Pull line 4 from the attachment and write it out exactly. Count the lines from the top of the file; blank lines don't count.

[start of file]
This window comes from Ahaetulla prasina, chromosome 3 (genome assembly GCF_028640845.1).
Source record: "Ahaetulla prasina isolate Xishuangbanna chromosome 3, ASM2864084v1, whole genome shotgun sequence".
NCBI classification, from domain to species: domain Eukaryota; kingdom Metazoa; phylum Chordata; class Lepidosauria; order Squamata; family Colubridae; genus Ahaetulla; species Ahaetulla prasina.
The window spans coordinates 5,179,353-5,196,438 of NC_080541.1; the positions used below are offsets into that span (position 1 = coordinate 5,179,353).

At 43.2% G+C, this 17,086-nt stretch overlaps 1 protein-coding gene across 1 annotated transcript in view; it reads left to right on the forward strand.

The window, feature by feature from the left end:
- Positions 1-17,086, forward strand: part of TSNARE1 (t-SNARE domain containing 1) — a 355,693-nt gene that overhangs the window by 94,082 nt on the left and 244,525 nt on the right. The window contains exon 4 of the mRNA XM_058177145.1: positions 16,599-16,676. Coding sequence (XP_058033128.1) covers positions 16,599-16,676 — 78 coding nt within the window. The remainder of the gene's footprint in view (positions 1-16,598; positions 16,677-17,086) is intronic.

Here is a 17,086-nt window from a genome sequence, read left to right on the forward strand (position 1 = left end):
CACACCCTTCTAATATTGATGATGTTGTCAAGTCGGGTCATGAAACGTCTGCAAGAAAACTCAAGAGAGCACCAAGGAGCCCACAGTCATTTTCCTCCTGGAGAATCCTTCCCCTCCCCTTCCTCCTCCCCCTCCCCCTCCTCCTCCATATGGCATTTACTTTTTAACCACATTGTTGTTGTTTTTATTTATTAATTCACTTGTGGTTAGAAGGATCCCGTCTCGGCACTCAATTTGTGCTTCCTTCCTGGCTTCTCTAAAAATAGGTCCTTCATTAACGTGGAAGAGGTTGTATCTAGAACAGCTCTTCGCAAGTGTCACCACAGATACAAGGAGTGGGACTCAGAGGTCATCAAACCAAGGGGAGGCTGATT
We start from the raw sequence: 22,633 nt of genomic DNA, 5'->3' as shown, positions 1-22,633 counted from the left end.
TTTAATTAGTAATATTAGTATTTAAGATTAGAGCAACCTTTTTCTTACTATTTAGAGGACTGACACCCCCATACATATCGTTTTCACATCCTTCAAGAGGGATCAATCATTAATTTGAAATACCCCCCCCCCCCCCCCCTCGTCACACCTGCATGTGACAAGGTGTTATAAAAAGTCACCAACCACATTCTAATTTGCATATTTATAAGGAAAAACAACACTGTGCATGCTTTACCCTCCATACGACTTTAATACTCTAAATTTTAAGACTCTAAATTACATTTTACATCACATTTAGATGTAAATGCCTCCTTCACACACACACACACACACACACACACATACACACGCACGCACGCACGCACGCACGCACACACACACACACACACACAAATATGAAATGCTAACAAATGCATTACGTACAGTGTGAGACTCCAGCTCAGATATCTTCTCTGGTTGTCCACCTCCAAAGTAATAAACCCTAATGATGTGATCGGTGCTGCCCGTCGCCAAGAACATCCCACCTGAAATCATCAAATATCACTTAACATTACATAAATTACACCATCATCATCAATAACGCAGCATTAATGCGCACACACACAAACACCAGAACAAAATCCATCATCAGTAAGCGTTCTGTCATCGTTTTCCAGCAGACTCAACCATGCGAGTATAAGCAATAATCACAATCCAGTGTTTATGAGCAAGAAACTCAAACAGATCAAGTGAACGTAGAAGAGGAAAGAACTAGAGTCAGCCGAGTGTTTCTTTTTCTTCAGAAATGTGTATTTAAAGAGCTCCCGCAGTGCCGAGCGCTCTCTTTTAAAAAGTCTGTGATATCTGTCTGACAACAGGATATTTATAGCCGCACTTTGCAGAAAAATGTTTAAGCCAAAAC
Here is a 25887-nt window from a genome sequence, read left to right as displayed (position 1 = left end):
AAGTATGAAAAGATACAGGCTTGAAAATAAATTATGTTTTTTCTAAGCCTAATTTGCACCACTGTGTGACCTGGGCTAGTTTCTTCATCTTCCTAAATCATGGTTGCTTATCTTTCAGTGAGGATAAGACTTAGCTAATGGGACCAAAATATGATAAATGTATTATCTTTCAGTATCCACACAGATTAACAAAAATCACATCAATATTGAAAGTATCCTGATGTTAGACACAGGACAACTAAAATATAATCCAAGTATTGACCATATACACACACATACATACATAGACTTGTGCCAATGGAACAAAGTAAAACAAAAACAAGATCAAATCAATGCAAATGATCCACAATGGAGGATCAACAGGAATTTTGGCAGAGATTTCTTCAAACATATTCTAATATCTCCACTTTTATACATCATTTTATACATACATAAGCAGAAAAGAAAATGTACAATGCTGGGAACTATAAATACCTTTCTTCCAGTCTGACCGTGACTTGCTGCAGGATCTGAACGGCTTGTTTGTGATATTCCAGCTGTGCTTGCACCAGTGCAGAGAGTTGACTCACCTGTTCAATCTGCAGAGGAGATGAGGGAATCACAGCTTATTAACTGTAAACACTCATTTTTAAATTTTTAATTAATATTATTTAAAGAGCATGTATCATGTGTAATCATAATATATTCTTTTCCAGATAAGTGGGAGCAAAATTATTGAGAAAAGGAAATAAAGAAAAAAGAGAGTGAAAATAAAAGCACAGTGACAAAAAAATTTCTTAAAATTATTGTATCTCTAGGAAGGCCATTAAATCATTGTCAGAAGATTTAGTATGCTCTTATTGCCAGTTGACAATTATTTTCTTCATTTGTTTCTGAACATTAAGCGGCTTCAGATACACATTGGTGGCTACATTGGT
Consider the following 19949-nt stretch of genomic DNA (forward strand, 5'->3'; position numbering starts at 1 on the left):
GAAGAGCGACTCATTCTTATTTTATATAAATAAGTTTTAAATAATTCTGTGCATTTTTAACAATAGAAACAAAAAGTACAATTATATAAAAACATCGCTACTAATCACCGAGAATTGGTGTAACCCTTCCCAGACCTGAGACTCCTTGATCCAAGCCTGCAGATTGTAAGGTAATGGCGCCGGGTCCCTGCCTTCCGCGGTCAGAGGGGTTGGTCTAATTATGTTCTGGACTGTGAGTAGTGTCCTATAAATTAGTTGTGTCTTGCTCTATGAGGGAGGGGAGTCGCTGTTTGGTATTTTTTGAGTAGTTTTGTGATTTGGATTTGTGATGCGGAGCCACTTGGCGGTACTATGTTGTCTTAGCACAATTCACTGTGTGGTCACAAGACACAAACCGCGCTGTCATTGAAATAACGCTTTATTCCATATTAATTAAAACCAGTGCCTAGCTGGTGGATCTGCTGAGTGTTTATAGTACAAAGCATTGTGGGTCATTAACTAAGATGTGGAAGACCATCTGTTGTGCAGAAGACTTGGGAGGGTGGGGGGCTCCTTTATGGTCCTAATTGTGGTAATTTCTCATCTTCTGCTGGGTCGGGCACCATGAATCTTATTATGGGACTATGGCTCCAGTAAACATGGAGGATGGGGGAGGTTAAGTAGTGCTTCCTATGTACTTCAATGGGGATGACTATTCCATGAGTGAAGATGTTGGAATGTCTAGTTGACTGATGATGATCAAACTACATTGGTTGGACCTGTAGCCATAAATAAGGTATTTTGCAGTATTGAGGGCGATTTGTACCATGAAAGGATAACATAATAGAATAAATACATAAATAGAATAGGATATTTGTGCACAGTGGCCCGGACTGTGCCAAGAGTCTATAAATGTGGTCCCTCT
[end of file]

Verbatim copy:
The window spans coordinates 5,179,353-5,196,438 of NC_080541.1; the positions used below are offsets into that span (position 1 = coordinate 5,179,353).